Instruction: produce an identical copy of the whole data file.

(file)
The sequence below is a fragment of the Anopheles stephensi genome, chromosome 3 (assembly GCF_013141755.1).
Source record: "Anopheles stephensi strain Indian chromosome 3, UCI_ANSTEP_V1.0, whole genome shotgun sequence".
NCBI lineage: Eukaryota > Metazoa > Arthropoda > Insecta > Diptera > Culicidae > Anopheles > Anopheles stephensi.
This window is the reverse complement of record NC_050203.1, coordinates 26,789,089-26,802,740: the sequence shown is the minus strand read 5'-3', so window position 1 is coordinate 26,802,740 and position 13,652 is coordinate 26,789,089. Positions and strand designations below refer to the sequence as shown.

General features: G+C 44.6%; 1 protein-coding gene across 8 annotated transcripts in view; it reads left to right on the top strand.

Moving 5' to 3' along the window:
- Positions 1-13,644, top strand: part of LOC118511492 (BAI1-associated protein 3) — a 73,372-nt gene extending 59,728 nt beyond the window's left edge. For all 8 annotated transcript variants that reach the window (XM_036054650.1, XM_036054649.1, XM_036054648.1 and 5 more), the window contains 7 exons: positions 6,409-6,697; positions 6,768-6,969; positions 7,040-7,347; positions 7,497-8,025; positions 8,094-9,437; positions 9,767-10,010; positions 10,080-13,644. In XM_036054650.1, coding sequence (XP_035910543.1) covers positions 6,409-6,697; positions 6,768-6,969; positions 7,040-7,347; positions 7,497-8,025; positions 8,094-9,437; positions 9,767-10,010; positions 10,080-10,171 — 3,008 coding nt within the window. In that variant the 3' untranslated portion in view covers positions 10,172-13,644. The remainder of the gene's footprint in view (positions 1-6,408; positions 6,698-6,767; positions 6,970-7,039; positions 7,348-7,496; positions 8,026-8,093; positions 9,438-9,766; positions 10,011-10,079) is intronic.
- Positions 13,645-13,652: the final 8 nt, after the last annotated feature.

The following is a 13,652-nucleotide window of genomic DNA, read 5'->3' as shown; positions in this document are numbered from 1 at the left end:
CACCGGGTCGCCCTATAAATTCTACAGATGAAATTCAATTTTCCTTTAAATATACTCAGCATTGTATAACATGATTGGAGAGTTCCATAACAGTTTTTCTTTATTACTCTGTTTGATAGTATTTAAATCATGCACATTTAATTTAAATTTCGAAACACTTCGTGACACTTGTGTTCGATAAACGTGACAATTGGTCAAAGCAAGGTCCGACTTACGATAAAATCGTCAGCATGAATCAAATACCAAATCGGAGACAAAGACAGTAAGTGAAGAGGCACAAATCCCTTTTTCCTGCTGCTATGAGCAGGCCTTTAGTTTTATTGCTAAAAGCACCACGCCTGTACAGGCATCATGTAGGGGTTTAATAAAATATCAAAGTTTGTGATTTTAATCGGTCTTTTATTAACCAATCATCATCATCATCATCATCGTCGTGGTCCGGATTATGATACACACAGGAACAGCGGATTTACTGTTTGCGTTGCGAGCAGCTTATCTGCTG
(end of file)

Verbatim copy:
The sequence below is a fragment of the Anopheles stephensi genome, chromosome 3 (assembly GCF_013141755.1).
Source record: "Anopheles stephensi strain Indian chromosome 3, UCI_ANSTEP_V1.0, whole genome shotgun sequence".
NCBI lineage: Eukaryota > Metazoa > Arthropoda > Insecta > Diptera > Culicidae > Anopheles > Anopheles stephensi.
This window is the reverse complement of record NC_050203.1, coordinates 26,789,089-26,802,740: the sequence shown is the minus strand read 5'-3', so window position 1 is coordinate 26,802,740 and position 13,652 is coordinate 26,789,089. Positions and strand designations below refer to the sequence as shown.

General features: G+C 44.6%; 1 protein-coding gene across 8 annotated transcripts in view; it reads left to right on the top strand.

Moving 5' to 3' along the window:
- Positions 1-13,644, top strand: part of LOC118511492 (BAI1-associated protein 3) — a 73,372-nt gene extending 59,728 nt beyond the window's left edge. For all 8 annotated transcript variants that reach the window (XM_036054650.1, XM_036054649.1, XM_036054648.1 and 5 more), the window contains 7 exons: positions 6,409-6,697; positions 6,768-6,969; positions 7,040-7,347; positions 7,497-8,025; positions 8,094-9,437; positions 9,767-10,010; positions 10,080-13,644. In XM_036054650.1, coding sequence (XP_035910543.1) covers positions 6,409-6,697; positions 6,768-6,969; positions 7,040-7,347; positions 7,497-8,025; positions 8,094-9,437; positions 9,767-10,010; positions 10,080-10,171 — 3,008 coding nt within the window. In that variant the 3' untranslated portion in view covers positions 10,172-13,644. The remainder of the gene's footprint in view (positions 1-6,408; positions 6,698-6,767; positions 6,970-7,039; positions 7,348-7,496; positions 8,026-8,093; positions 9,438-9,766; positions 10,011-10,079) is intronic.
- Positions 13,645-13,652: the final 8 nt, after the last annotated feature.

The following is a 13,652-nucleotide window of genomic DNA, read 5'->3' as shown; positions in this document are numbered from 1 at the left end:
CACCGGGTCGCCCTATAAATTCTACAGATGAAATTCAATTTTCCTTTAAATATACTCAGCATTGTATAACATGATTGGAGAGTTCCATAACAGTTTTTCTTTATTACTCTGTTTGATAGTATTTAAATCATGCACATTTAATTTAAATTTCGAAACACTTCGTGACACTTGTGTTCGATAAACGTGACAATTGGTCAAAGCAAGGTCCGACTTACGATAAAATCGTCAGCATGAATCAAATACCAAATCGGAGACAAAGACAGTAAGTGAAGAGGCACAAATCCCTTTTTCCTGCTGCTATGAGCAGGCCTTTAGTTTTATTGCTAAAAGCACCACGCCTGTACAGGCATCATGTAGGGGTTTAATAAAATATCAAAGTTTGTGATTTTAATCGGTCTTTTATTAACCAATCATCATCATCATCATCATCGTCGTGGTCCGGATTATGATACACACAGGAACAGCGGATTTACTGTTTGCGTTGCGAGCAGCTTATCTGCTG